On August 21st or 22d the challenge was carried by Capt. Thomas to Maj. Biddle. They met at Bloody Island at five o'clock on Friday afternoon, August 27th. The intelligence of the duel spread through St. Louis, and an immense concourse of people lined the river shore to witness it. The windows and the tops of the houses were crowded with spectators. Owing to the nearsightedness of Maj. Biddle, the distance was fixed by him at five feet. Both parties behaved intrepidly. When they presented their pistols they overlapped. At the word Pettis suddenly stooped, with the evident purpose of, shooting in the abdomen of his adversary. In this he succeeded, but was himself hit in the side, the ball passing entirely through his body. Both were mortally wounded. When assured of this fact, they exchanged forgiveness, and were borne from the ground. Mr. Pettis died the next afternoon. Maj. Biddle survived until the following Tuesday, and was buried with the honors of war at Jefferson Barracks. His widow died in 1851. She was possessed of large wealth, and devoted herself and her fortune to public and private charities. In her will she left provision for a Widows' and Infants' Asylum, a noble benefaction, which stands at the corner of Tenth and Biddle Streets, in St. Louis. In the grounds of this institution the remains of herself and husband reposed for many years, and until their removal to the new Catholic cemetery in the vicinity of the city. On the old monument was this touching inscription, —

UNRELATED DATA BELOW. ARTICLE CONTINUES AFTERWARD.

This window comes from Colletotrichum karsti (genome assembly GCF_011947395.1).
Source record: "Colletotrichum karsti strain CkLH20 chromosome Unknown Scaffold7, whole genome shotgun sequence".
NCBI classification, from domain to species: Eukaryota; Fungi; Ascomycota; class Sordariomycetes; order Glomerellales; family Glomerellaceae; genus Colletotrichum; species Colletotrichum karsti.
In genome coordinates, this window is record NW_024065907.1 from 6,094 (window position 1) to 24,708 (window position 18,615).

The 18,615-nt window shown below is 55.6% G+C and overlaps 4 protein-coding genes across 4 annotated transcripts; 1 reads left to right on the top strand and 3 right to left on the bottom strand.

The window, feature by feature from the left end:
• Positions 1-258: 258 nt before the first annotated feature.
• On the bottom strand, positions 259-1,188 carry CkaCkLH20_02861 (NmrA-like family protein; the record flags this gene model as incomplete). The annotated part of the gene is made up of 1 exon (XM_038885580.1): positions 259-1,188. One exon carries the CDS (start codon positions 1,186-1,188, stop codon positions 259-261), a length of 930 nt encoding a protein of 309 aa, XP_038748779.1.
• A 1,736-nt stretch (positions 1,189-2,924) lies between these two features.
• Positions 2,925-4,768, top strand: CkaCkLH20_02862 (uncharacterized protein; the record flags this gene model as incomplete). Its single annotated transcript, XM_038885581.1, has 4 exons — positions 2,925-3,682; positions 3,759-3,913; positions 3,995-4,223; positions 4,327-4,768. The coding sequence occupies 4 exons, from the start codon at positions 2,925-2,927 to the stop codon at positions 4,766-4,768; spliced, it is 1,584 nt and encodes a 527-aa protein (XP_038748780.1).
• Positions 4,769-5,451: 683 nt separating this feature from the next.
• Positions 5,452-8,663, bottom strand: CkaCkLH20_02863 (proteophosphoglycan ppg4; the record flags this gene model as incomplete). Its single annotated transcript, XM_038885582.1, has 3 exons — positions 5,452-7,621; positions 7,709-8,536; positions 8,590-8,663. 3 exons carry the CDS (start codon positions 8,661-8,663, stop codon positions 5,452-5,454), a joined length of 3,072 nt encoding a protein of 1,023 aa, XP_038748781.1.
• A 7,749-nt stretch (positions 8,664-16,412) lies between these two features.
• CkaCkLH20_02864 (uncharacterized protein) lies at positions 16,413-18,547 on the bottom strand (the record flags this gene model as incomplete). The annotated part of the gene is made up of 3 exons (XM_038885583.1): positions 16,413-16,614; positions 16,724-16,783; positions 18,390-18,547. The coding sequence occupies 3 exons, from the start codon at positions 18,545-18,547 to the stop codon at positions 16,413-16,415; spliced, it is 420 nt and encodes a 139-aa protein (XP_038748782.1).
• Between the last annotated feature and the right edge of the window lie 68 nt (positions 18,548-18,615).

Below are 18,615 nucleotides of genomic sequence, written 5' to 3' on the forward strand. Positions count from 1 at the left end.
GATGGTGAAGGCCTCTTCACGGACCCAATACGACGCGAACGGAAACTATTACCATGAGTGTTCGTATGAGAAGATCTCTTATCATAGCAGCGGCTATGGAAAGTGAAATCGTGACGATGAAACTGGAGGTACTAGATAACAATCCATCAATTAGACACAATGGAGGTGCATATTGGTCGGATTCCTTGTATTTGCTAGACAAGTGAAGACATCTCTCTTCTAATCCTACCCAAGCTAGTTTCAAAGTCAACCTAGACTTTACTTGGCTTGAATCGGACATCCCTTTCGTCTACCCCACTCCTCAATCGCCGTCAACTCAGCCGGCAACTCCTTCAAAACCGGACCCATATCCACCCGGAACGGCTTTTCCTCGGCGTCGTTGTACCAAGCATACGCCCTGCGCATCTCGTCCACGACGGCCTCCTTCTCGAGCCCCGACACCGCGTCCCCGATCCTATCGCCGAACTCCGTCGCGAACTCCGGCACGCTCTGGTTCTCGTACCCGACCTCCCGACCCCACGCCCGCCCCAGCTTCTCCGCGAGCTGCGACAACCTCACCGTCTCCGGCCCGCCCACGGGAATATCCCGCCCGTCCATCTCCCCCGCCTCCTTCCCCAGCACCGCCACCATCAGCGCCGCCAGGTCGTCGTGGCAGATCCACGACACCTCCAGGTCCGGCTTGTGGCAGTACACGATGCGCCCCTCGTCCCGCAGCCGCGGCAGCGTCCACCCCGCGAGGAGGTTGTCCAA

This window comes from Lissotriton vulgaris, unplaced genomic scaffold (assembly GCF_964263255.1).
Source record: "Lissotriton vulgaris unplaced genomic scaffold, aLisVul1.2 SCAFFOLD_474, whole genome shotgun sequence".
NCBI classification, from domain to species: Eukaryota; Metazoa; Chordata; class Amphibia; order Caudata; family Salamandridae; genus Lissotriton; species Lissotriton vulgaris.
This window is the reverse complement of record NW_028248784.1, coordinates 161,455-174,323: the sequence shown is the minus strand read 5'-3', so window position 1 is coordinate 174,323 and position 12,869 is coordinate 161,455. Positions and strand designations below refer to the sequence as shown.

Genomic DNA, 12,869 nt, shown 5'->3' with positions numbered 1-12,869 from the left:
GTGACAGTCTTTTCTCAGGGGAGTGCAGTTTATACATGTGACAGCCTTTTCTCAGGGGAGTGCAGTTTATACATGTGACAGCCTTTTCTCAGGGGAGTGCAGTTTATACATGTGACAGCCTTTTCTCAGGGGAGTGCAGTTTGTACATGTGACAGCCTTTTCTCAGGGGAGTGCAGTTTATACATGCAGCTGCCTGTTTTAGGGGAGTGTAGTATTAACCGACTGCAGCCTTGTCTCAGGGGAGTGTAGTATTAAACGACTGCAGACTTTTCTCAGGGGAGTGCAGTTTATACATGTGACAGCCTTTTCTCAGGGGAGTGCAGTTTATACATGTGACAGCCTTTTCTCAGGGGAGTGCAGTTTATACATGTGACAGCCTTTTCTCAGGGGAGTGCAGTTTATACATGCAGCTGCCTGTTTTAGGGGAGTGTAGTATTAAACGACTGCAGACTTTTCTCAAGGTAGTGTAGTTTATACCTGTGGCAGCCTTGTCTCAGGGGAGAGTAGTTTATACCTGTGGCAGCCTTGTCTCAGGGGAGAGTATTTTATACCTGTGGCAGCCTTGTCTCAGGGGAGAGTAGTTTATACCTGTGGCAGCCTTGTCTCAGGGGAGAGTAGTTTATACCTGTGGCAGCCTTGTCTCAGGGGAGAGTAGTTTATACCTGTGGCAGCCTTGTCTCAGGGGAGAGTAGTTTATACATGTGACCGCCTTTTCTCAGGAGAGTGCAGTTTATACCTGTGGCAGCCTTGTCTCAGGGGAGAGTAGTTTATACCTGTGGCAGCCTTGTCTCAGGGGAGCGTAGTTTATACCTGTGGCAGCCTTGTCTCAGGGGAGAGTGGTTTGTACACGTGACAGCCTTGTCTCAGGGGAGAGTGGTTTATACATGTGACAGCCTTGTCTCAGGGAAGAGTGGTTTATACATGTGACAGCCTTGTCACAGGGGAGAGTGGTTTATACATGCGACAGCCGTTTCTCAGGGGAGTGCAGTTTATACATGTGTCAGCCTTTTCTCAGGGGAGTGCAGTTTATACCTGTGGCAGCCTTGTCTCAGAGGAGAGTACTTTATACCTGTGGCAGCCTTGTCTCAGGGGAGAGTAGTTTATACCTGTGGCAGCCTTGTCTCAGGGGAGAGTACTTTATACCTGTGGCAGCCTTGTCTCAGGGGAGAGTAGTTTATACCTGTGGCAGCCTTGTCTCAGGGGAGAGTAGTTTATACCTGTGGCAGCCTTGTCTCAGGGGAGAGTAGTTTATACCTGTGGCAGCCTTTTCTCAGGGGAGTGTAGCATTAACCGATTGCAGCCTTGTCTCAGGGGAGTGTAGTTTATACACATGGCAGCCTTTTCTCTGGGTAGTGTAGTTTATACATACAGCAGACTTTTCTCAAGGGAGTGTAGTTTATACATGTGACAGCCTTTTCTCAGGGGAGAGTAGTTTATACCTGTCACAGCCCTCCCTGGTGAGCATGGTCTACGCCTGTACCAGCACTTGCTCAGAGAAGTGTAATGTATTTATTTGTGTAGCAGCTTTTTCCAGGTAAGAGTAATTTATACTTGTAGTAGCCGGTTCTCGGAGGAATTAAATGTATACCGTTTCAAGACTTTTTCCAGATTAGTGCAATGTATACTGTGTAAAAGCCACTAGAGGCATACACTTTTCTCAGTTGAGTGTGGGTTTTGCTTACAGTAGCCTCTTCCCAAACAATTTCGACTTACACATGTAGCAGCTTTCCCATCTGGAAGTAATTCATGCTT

The officers of Maj. Biddle's regiment passed a glowing tribute to his memory, and the associates of Spencer Pettis at the bar did the same. At the meeting to arrange for the latter's funeral Hon. Thomas H. Benton presided, and Augustin Kennerly was appointed secretary. The following gentlemen were chosen to compose the committee of arrangements:

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Joseph C. Laveille, Edward Dobyns, T. Andrews, John Shade, Charles Keemle, Capt. J. Ruland, R. H. McGill, Daniel Miller. Mr. Pettis was buried on Sunday, August 29th, and old inhabitants still speak of the funeral as the largest they ever witnessed.